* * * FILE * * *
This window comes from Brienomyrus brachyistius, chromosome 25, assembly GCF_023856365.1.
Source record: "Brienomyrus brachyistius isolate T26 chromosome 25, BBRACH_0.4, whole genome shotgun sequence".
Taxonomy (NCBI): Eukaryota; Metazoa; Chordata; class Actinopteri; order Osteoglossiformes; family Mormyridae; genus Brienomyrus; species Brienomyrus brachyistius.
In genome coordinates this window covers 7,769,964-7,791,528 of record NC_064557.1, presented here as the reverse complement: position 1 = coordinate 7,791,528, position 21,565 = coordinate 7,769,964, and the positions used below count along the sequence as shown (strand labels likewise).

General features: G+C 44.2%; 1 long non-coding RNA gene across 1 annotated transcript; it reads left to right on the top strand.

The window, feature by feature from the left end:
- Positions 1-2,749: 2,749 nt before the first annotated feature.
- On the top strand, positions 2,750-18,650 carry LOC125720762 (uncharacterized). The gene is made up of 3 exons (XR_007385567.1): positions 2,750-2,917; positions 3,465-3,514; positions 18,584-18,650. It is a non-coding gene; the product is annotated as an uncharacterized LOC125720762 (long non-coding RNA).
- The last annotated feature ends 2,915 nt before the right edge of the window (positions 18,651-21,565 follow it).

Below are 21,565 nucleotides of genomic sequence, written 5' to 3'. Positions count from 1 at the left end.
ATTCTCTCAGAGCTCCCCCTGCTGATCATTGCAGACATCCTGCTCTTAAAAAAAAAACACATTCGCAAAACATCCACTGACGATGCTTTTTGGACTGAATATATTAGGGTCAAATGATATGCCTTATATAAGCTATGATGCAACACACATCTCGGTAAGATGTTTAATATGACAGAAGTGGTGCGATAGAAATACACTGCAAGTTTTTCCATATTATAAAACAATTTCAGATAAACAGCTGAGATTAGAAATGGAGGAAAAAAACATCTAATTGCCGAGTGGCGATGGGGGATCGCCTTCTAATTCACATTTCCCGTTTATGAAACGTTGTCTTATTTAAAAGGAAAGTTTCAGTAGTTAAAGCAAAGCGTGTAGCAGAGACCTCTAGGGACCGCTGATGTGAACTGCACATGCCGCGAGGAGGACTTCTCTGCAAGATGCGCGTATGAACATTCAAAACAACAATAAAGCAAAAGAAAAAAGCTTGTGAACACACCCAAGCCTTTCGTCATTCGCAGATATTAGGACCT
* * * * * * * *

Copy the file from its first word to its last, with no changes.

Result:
This window comes from Brienomyrus brachyistius, chromosome 25, assembly GCF_023856365.1.
Source record: "Brienomyrus brachyistius isolate T26 chromosome 25, BBRACH_0.4, whole genome shotgun sequence".
Taxonomy (NCBI): Eukaryota; Metazoa; Chordata; class Actinopteri; order Osteoglossiformes; family Mormyridae; genus Brienomyrus; species Brienomyrus brachyistius.
In genome coordinates this window covers 7,769,964-7,791,528 of record NC_064557.1, presented here as the reverse complement: position 1 = coordinate 7,791,528, position 21,565 = coordinate 7,769,964, and the positions used below count along the sequence as shown (strand labels likewise).

General features: G+C 44.2%; 1 long non-coding RNA gene across 1 annotated transcript; it reads left to right on the top strand.

The window, feature by feature from the left end:
- Positions 1-2,749: 2,749 nt before the first annotated feature.
- On the top strand, positions 2,750-18,650 carry LOC125720762 (uncharacterized). The gene is made up of 3 exons (XR_007385567.1): positions 2,750-2,917; positions 3,465-3,514; positions 18,584-18,650. It is a non-coding gene; the product is annotated as an uncharacterized LOC125720762 (long non-coding RNA).
- The last annotated feature ends 2,915 nt before the right edge of the window (positions 18,651-21,565 follow it).

Below are 21,565 nucleotides of genomic sequence, written 5' to 3'. Positions count from 1 at the left end.
ATTCTCTCAGAGCTCCCCCTGCTGATCATTGCAGACATCCTGCTCTTAAAAAAAAAACACATTCGCAAAACATCCACTGACGATGCTTTTTGGACTGAATATATTAGGGTCAAATGATATGCCTTATATAAGCTATGATGCAACACACATCTCGGTAAGATGTTTAATATGACAGAAGTGGTGCGATAGAAATACACTGCAAGTTTTTCCATATTATAAAACAATTTCAGATAAACAGCTGAGATTAGAAATGGAGGAAAAAAACATCTAATTGCCGAGTGGCGATGGGGGATCGCCTTCTAATTCACATTTCCCGTTTATGAAACGTTGTCTTATTTAAAAGGAAAGTTTCAGTAGTTAAAGCAAAGCGTGTAGCAGAGACCTCTAGGGACCGCTGATGTGAACTGCACATGCCGCGAGGAGGACTTCTCTGCAAGATGCGCGTATGAACATTCAAAACAACAATAAAGCAAAAGAAAAAAGCTTGTGAACACACCCAAGCCTTTCGTCATTCGCAGATATTAGGACCT